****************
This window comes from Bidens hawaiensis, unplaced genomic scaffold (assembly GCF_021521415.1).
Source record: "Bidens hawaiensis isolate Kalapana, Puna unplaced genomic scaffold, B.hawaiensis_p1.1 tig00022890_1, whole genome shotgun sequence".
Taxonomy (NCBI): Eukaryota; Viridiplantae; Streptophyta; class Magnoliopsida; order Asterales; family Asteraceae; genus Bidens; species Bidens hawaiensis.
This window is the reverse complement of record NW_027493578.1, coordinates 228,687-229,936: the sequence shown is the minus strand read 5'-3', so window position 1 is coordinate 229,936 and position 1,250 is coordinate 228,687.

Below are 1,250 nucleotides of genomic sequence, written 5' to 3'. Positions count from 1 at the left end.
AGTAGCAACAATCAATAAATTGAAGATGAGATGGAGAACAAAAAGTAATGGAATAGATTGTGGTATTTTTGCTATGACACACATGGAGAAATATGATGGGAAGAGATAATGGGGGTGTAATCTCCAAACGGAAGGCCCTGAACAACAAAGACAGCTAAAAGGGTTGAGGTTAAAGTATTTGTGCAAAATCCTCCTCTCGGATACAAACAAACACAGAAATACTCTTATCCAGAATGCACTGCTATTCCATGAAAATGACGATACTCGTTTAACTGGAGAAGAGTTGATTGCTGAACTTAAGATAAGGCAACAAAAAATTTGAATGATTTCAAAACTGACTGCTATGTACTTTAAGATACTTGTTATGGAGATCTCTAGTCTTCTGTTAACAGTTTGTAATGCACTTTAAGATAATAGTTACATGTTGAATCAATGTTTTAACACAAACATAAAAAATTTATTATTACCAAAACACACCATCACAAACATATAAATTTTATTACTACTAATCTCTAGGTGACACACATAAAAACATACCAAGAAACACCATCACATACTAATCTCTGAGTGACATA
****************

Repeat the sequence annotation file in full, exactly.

This window comes from Bidens hawaiensis, unplaced genomic scaffold (assembly GCF_021521415.1).
Source record: "Bidens hawaiensis isolate Kalapana, Puna unplaced genomic scaffold, B.hawaiensis_p1.1 tig00022890_1, whole genome shotgun sequence".
Taxonomy (NCBI): Eukaryota; Viridiplantae; Streptophyta; class Magnoliopsida; order Asterales; family Asteraceae; genus Bidens; species Bidens hawaiensis.
This window is the reverse complement of record NW_027493578.1, coordinates 228,687-229,936: the sequence shown is the minus strand read 5'-3', so window position 1 is coordinate 229,936 and position 1,250 is coordinate 228,687.

Below are 1,250 nucleotides of genomic sequence, written 5' to 3'. Positions count from 1 at the left end.
AGTAGCAACAATCAATAAATTGAAGATGAGATGGAGAACAAAAAGTAATGGAATAGATTGTGGTATTTTTGCTATGACACACATGGAGAAATATGATGGGAAGAGATAATGGGGGTGTAATCTCCAAACGGAAGGCCCTGAACAACAAAGACAGCTAAAAGGGTTGAGGTTAAAGTATTTGTGCAAAATCCTCCTCTCGGATACAAACAAACACAGAAATACTCTTATCCAGAATGCACTGCTATTCCATGAAAATGACGATACTCGTTTAACTGGAGAAGAGTTGATTGCTGAACTTAAGATAAGGCAACAAAAAATTTGAATGATTTCAAAACTGACTGCTATGTACTTTAAGATACTTGTTATGGAGATCTCTAGTCTTCTGTTAACAGTTTGTAATGCACTTTAAGATAATAGTTACATGTTGAATCAATGTTTTAACACAAACATAAAAAATTTATTATTACCAAAACACACCATCACAAACATATAAATTTTATTACTACTAATCTCTAGGTGACACACATAAAAACATACCAAGAAACACCATCACATACTAATCTCTGAGTGACATA